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Louise Erdrich
The Round House

Harper / HarperCollins
US Hardcover First Edition
ISBN 978-0-062-06524-7
Publication Date: 10-02-2012
324 Pages; $27.99
Date Reviewed: 11-02-2012
Reviewed by: Rick Kleffel © 2012

Index:  General Fiction  Mystery  

The transition from childhood to adulthood is not the blessed time we would like to believe it to be. There are moments when joy and wonder mix with the love we feel from our families to create the sort of heaven we can only identify in hindsight, to be sure, but those moments are outnumbered by other more troubling times. The adult world is not what we expect. And the aspects of that world we think we desire often prove to rife with the kind of pain that lasts a lifetime.

Louise Erdrich's 'The Round House' captures those moments, and many more in the peculiarly insulated — and unprotected — world of an Ojibwe native American community. It's 1988, and Joe Coutts is leading a fairly typical thirteen-year-old's life. He rides his bike a lot, he plays video games, he has a gang of friends, and two stable, loving parents; Bazil, a tribal judge, and Geraldine, the enrollment expert. Everything works, easily, until the day his mother comes home late; very late and clearly traumatized. In fact, she's been viciously attacked, and someone must pay for the crime.

Erdrich's rich, evocative prose is a pleasure to read. There's a slightly rough, handcrafted feel to the novel. Joe's world — the world of the reservation — is a lot ours, but not exactly. Erdrich has a way with telling, seemingly trivial details that somehow convey a deep, emotional heft. Dialogue is sparse and has the ring of disjointed truth. Erdrich tells most of the story (uncharacteristically) in Joe's first person voice, using a dual perspective of remembered experience and lived experience. That is, an older, wiser, Joe tells the story, but himself becomes immersed in his youthful, not-so-wise perspective. This is a difficult trick to pull off, and Erdrich does it so seamlessly that you not notice but for the overall power.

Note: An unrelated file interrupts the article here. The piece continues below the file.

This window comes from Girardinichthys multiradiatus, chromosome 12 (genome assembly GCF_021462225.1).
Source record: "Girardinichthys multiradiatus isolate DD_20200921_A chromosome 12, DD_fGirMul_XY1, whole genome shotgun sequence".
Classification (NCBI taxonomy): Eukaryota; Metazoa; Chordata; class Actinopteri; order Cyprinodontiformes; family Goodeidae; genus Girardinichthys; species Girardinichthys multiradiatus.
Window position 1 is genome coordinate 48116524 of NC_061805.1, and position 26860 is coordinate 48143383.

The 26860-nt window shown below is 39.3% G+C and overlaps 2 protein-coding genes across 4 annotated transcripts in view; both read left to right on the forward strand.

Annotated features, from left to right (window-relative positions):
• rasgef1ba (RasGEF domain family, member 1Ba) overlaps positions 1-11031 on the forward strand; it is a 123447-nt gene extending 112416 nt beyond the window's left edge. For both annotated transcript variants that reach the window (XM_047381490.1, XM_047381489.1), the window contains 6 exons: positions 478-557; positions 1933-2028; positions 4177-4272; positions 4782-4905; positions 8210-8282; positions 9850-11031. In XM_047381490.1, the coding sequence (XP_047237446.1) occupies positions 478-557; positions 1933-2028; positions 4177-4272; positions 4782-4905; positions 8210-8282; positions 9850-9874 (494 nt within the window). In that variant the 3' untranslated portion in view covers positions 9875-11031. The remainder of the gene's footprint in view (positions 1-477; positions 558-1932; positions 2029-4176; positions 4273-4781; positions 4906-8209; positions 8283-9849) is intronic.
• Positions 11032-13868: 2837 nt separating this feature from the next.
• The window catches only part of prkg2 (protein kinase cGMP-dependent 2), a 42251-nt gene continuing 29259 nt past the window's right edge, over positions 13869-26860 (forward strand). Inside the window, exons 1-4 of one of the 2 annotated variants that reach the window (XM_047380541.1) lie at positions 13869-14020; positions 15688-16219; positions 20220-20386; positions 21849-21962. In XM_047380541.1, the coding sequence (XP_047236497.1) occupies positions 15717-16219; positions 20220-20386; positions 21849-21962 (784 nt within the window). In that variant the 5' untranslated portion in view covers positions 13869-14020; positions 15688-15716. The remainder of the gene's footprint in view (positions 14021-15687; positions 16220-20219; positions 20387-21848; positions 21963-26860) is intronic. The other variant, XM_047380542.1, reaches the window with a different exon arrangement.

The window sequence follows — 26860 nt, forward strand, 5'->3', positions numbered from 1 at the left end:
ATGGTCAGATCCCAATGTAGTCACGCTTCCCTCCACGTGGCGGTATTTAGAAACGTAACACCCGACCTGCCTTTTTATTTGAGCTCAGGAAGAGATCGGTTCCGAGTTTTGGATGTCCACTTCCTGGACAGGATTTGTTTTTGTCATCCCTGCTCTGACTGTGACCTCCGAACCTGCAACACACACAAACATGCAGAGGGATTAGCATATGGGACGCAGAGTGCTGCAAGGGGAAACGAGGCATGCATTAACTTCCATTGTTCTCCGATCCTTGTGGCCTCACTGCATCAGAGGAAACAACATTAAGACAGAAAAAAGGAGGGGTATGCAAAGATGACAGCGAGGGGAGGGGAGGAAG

The rest of the cast, some of whom we have met in Erdrich's other novels, show up from Joe's perspective, and thus, in a new light. Joe's father, Bazil, is cautious, almost to a fault, but invested with an inner compass and confidence that gives him a real sense of understated power. The Trickster figure, Mooshum, provides surreal comic relief, while Joe's friends, Cappy, Zack and Angus, are perfect boys for this story; a bit odd, a bit outcast, and yet, entirely normal. There are some very bad folks around as well, and their reveals are superbly handled by Erdrich.

At the core of this novel are concerns about the murky legalities of tribal life; how seemingly arbitrary laws and lines change jurisdiction and enforcement. The upshot of all this is that justice seems to be of little concern, and even finding an obvious offender is fraught with the potential for bureaucratic obfuscation of the truth. Erdrich does a superb job of letting us discover this through Joe's eyes, even as he becomes increasingly focused on revenge.

The problem with revenge is that, in spite of all appearances, it is a means to an end, not an end in itself. When we embark upon that path, it seems as if it is part of the healing process, though the lizard parts of our brains know better. It is simply a means of wounding both whoever hurt us and we who were hurt, with the idea of making sure that the pain, the reminder of how we were hurt, does not go away. Lesson learned, painfully.

Erdrich's masterful exploration of the collision of instant adulthood and revenge through Joe's youthful — and more mature perspectives immerses readers in her intensely detailed, impeccably rendered milieu. But that dual perspective will haunt readers even after the book is finished. The telling details are there in our own lives, and we remember our own pasts just as well as we want to. We'll remember as well that achieving vengeance is never quite so satisfying as seeking it.

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